Dawn Matheson is a multimedia journalist and artist specializing in heartfelt, experiential storytelling delivered through print, radio, video and community art projects.
If you want me to write for you, or make you a video or an audio documentary, or help you tell your story, just email me at firstname.lastname@example.org or check out my page on Brand Publishing.
Here is a list of my current projectsLook at my C.V. or check out just a few of my publications here.
This blog is primarily a venue for writing. Writing imperfectly. For if I try to write perfectly, I will never write.
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I promise I won’t tell you how to live your life.
Dawn Matheson is a multimedia artist and writer living in Guelph, Ontario. She is an alumni of the University of Toronto School of English Drama, and University of Guelph’s theatre stage management.
Currently, she is writing for several publications (features writer for Guelph Life Magazine (Metroland), blogging, programming for the Guelph Film Festival and producing radio documentary for CBC.
Recently, she managed a video lab at the University of Guelph which researches the ways in which arts-based practices can create opportunities for communities marginalized by misconceptions of difference and disability (projectrevision.ca).
In 2011, she was the video-artist in residence for University of Guelph’s Improvisation Community and Social Practice office creating videos on saxophonist Jane Bunnett’s improv workshops with special needs community groups. (www.improvcommunity.ca)
As a writer, she currently is the features writer for Guelph Life Magazine, and has written for numerous national publications including Up!, West Jet’s inflight, The Globe and Mail, Dogs In Canada, Ignite Travel, Guelph Mercury, KW Record, Ottawa Citizen, Outpost and Canadian Living magazines. She also edited Guelph’s history book: Perspectives on a Century of Change.
She has worked for CBC Radio and Television, and produced video profiles for the Stratford Festival. Dawn was the director of Guelph’s Festival of Moving Media for a number of years http://festivalofmovingmedia.ca/, made social history videos for Guelph International Resource Centre’s Social History Project, and contributed to group shows with Ed Video Media Arts, the Guelph Jazz Festival, Macdonald Stewart Art Centre and Nuit Blanche (Toronto and Guelph).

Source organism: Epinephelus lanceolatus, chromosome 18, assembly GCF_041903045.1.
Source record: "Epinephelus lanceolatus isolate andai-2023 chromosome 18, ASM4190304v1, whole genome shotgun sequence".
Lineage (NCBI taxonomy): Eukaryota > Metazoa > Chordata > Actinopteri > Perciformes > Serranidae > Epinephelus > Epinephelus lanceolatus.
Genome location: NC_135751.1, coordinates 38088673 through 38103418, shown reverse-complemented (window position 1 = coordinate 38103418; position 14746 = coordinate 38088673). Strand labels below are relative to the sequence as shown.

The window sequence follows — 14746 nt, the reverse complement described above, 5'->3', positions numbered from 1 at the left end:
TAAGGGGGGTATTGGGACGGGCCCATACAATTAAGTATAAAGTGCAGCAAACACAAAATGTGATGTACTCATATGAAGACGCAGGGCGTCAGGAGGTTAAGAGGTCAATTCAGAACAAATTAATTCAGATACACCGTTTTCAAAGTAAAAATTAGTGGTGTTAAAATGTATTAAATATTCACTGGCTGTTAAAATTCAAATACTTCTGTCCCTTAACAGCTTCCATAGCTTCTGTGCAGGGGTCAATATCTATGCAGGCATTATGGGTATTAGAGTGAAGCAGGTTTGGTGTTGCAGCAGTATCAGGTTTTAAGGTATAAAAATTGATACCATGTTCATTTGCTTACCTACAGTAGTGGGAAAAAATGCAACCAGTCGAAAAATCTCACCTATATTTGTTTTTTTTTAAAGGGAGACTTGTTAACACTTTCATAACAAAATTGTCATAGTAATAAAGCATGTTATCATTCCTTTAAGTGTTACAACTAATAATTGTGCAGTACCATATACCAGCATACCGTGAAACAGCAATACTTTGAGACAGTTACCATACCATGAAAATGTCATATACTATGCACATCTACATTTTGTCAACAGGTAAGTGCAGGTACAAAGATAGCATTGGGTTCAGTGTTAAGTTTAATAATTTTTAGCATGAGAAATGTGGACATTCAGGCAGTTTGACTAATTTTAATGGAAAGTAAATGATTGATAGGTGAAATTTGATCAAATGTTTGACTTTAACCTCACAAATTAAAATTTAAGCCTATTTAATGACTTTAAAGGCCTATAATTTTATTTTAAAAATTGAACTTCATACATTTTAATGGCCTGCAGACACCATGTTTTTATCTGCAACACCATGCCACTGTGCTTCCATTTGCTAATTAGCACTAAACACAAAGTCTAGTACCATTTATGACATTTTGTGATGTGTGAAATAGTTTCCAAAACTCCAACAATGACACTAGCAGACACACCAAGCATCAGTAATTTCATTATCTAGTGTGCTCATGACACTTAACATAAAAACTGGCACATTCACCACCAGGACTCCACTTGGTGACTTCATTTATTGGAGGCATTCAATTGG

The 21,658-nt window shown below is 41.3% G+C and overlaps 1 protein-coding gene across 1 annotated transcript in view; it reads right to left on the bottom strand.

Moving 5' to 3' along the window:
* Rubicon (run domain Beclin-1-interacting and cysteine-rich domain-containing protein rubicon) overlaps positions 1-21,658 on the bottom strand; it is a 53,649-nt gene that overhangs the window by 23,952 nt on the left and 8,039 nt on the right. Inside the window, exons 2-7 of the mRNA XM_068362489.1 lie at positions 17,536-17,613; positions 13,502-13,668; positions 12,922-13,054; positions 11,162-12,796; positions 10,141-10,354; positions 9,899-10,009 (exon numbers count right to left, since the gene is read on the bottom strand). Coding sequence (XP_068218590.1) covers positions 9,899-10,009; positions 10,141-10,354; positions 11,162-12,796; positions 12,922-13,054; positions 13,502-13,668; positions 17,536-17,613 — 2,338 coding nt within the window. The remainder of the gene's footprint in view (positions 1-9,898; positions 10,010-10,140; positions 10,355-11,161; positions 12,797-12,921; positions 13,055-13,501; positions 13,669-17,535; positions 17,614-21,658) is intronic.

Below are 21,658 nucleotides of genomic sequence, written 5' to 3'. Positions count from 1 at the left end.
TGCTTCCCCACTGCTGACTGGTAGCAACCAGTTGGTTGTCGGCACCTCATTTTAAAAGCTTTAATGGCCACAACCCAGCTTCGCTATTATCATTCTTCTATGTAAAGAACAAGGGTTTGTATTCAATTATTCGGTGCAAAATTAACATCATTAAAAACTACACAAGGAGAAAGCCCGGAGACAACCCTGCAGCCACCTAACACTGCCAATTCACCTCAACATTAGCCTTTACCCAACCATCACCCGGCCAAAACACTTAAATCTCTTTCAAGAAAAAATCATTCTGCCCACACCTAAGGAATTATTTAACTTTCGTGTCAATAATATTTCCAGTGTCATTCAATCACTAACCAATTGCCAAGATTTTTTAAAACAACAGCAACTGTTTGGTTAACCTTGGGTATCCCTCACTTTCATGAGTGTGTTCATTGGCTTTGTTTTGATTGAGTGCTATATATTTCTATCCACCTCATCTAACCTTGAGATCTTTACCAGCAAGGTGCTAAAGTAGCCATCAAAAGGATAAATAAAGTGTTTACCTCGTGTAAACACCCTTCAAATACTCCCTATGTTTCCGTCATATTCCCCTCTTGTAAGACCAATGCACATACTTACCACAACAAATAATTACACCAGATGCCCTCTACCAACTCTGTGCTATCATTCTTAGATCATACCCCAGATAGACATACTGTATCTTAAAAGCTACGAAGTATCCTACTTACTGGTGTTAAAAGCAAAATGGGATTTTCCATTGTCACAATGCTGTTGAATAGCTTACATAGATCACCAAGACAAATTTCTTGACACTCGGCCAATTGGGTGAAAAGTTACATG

(Want more? Somebody wrote this nice stuff about my art)
Dawn’s artistic practice seeks to interrupt civic and social spaces with unexpected moments of beauty, curiosity and joy. Her relational performances and interventions hope to offer moments of exuberance and liberation from everyday suffering and to dismantle the barriers between individuals. Dawn creates site-specific sound, video and performance pieces that have been installed in galleries and public spaces across the country. She solicited private recordings of people singing in the shower for broadcast in a public fountain in Guelph’s St. George’s Square. She staged a silent community sit entitled “Stare” for Nuit Blanche. She videotaped isolated old-timers navigating a bank machine, then overlaid a soundtrack of their memories of kinship survival. She created a Confession Alley for local residents to give voice to experience otherwise unshared. She collaborated with adult literacy learners from Action Read Guelph in an adaptation and performance of Shakespearean monologues, then broadcast the recordings from trees for a Shakespeare festival at the Macdonald Stewart Art Centre. http://www.uoguelph.ca/shakespeare/multimedia/audio/a_tongues_in_trees.cfm . She assembled a guerilla team to build snowmen on the front lawns of household residents, with the hopes of providing a little joy just outside their windows.
Recently, Dawn worked with Musagete’s Foundation’s 1mile2. You can find her blog posts here. http://www.1mile2.com/category/d-matheson. Matheson collaborated with a Guelph resident living with disability to conceive, develop and produce a short documentary video to be screened at a community literacy lie-down cinema and ‘slumber party.’ She hopes that these documentaries will offer fresh and intimate perspectives on shared pursuits of happiness by underrepresented members of the Guelph community.
On Monday mornings, you can find her at The Writing Room, an open writing studio at Guelph’s The Bookshelf.